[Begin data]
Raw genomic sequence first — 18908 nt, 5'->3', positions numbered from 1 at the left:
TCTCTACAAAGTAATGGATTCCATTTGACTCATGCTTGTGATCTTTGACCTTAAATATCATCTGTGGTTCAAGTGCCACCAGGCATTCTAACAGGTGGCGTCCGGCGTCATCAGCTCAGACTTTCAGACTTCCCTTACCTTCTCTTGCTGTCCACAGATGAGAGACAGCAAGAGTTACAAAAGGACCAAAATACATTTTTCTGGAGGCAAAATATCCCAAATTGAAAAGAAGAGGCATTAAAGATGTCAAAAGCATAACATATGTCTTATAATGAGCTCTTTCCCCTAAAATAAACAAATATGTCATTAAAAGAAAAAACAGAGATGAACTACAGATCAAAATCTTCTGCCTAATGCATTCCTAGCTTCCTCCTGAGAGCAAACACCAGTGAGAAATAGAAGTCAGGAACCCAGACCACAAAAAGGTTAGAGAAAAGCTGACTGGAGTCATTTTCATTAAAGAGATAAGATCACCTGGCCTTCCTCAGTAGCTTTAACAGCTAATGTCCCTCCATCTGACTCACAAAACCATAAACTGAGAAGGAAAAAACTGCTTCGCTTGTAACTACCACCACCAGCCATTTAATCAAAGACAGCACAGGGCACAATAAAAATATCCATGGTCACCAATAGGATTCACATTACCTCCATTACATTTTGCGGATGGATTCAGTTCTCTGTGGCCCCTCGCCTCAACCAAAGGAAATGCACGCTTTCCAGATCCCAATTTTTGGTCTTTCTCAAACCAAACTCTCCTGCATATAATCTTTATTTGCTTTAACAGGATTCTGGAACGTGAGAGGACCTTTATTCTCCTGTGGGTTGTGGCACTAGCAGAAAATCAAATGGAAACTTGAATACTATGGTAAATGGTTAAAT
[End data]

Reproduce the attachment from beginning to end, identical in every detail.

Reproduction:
Raw genomic sequence first — 18908 nt, 5'->3', positions numbered from 1 at the left:
TCTCTACAAAGTAATGGATTCCATTTGACTCATGCTTGTGATCTTTGACCTTAAATATCATCTGTGGTTCAAGTGCCACCAGGCATTCTAACAGGTGGCGTCCGGCGTCATCAGCTCAGACTTTCAGACTTCCCTTACCTTCTCTTGCTGTCCACAGATGAGAGACAGCAAGAGTTACAAAAGGACCAAAATACATTTTTCTGGAGGCAAAATATCCCAAATTGAAAAGAAGAGGCATTAAAGATGTCAAAAGCATAACATATGTCTTATAATGAGCTCTTTCCCCTAAAATAAACAAATATGTCATTAAAAGAAAAAACAGAGATGAACTACAGATCAAAATCTTCTGCCTAATGCATTCCTAGCTTCCTCCTGAGAGCAAACACCAGTGAGAAATAGAAGTCAGGAACCCAGACCACAAAAAGGTTAGAGAAAAGCTGACTGGAGTCATTTTCATTAAAGAGATAAGATCACCTGGCCTTCCTCAGTAGCTTTAACAGCTAATGTCCCTCCATCTGACTCACAAAACCATAAACTGAGAAGGAAAAAACTGCTTCGCTTGTAACTACCACCACCAGCCATTTAATCAAAGACAGCACAGGGCACAATAAAAATATCCATGGTCACCAATAGGATTCACATTACCTCCATTACATTTTGCGGATGGATTCAGTTCTCTGTGGCCCCTCGCCTCAACCAAAGGAAATGCACGCTTTCCAGATCCCAATTTTTGGTCTTTCTCAAACCAAACTCTCCTGCATATAATCTTTATTTGCTTTAACAGGATTCTGGAACGTGAGAGGACCTTTATTCTCCTGTGGGTTGTGGCACTAGCAGAAAATCAAATGGAAACTTGAATACTATGGTAAATGGTTAAAT